This is interview #21 in JohnsonForAmerica.com’s “Important Voices” series, where we talk with key figures, such as elected officials, candidates, authors, commentators, and policy experts, about the issues of the day. A new interview is released every Monday and every Thursday, so check back often!
Our guest for today’s Important Voices interview is Jesus Huerta de Soto. Prof. de Soto is an Austrian School economist and Professor of Political Economy at Rey Juan Carlos University of Madrid, Spain. In 2005 Huerta de Soto received the CNE’s Adam Smith Award for lifetime achievement, and in 2009 he was awarded a honorary degree from Universidad Francisco Marroquin.
Josiah Schmidt: How did you come to hold such a liberty-oriented philosophy?
Jesus Huerta de Soto: By mere coincidence I found, bought and read Ludwig von Mises’s treatise Human Action when I was 16 years old. Since then I have been a libertarian.
Josiah Schmidt: In short, how did the US Federal Reserve cause the current economic crisis?
Jesus Huerta de Soto: It orchestrated a huge artificial credit expansion at very low interest rates causing entrepreneurs to systematically malinvest a large amount of scarce resources in nonviable lines of production (mainly related with real-estate business).
Josiah Schmidt: Does the Federal Reserve deserve thanks for anything it has done over the past few years?
Jesus Huerta de Soto: No. Central banks are the only institutions responsible for the financial crisis and the economic recession.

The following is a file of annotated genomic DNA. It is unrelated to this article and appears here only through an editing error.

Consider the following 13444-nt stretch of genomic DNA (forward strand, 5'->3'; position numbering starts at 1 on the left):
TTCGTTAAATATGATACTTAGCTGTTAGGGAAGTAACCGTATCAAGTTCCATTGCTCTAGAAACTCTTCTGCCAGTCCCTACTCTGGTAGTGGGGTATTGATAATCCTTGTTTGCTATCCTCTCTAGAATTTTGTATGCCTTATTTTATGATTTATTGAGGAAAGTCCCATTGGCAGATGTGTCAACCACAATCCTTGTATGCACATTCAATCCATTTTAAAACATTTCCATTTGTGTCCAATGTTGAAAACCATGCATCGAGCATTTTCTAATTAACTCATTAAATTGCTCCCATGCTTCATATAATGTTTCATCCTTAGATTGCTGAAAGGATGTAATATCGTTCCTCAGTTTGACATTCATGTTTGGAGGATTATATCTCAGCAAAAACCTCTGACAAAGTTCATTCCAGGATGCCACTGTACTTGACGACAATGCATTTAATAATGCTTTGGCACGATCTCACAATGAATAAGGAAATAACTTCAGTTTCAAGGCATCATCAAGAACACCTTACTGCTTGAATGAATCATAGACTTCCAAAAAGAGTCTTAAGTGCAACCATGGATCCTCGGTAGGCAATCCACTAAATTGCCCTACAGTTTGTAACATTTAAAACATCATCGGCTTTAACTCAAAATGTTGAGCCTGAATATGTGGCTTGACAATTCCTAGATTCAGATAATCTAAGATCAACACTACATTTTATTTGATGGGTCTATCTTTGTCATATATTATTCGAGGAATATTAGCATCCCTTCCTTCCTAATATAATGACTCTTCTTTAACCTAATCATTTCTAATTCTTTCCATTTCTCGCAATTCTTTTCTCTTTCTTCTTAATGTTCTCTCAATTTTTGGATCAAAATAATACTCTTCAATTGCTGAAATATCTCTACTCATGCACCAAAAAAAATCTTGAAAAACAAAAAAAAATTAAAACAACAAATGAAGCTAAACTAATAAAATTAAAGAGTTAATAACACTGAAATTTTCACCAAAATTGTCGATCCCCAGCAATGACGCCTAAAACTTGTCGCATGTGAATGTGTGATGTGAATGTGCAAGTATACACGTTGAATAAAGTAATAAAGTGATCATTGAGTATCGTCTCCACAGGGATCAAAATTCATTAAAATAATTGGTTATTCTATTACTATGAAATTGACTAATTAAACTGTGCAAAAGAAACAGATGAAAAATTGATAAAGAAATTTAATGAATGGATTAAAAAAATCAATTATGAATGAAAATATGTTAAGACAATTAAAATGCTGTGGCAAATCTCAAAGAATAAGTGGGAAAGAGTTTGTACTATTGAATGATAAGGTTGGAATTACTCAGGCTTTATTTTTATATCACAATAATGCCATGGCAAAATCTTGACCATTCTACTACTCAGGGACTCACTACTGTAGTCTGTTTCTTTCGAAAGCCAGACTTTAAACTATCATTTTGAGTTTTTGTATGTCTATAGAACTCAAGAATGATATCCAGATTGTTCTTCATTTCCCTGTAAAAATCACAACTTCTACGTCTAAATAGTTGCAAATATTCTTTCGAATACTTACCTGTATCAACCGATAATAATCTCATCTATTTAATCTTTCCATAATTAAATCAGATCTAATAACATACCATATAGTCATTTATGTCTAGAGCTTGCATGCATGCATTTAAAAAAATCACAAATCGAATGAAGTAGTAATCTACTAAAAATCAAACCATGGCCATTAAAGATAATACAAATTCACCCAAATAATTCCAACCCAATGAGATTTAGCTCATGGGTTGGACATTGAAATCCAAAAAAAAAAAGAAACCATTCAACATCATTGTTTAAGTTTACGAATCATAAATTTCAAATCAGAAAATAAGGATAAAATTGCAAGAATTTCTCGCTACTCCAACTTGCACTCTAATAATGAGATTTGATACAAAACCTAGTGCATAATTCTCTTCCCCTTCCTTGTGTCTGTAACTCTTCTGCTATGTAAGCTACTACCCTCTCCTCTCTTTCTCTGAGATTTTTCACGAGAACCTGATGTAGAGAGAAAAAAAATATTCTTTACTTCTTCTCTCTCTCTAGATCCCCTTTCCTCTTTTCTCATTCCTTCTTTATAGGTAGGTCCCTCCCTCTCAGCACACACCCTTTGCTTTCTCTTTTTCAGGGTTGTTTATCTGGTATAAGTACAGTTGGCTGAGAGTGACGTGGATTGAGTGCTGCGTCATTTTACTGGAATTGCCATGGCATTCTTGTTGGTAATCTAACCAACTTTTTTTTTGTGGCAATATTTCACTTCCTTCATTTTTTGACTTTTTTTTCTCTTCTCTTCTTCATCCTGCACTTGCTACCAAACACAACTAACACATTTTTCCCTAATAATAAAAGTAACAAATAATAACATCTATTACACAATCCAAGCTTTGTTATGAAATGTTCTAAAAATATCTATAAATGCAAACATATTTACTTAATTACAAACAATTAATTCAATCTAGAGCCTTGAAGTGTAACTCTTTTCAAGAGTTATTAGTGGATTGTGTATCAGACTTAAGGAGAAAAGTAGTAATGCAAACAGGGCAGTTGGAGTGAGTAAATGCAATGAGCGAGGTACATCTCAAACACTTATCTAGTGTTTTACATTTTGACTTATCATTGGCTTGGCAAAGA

Josiah Schmidt: What would have happened if the Fed had let all the bankrupt financial institutions fail?
Jesus Huerta de Soto: A sound monetary system is essential for a market economy. Unfortunately, letting all financial institutions fail would provoke a void in the monetary system that would destroy our current economic system.
Josiah Schmidt: What should the Fed do, at this point, to help bring this recession to an end?
Jesus Huerta de Soto: Central banks should mimic as close as possible the working of a purely private monetary system based on a 100 per cent reserve pure gold standard: A stable monetary supply (growing no more than 2 per cent per year); non-involvement with interest rates and strong separation of short term commercial banking from investment banking (i.e. reintroduction of a kind of Glass-Steagall act).
Josiah Schmidt: Is abolishing the central bank a politically feasible option in this day and age?
Jesus Huerta de Soto: The only way to avoid any future financial crisis and economic recession is through a redesign of the current financial system following these three lines:
1st. Abolition of fractional reserve banking, i.e., the reintroduction of 100 per cent reserve banking for demand deposits and equivalents.
2nd. The abolition of the central bank (that would not be needed any more as lender of last resort if the 1st reform is enacted).
3rd. The privatization of the current pure fiduciary state monetary system and its substitution by a pure gold standard.
Josiah Schmidt: What would, realistically, happen if we woke up tomorrow morning and the Federal Reserve’s charter had been revoked and the doors of the central bank were closed up?
Jesus Huerta de Soto: The transition to a sound monetary system is explained in detail in Chapter 9 of my book on Money, Bank Credit and Economic Cycles.
Josiah Schmidt: If you had to recommend one beginner’s-level book to understand monetary policy and central banking, what would it be?
Jesus Huerta de Soto: My book “Money, Bank Credit and Economic Cycles” explains everything the readers need to know.
Josiah Schmidt: Great. Thank you, Prof. de Soto.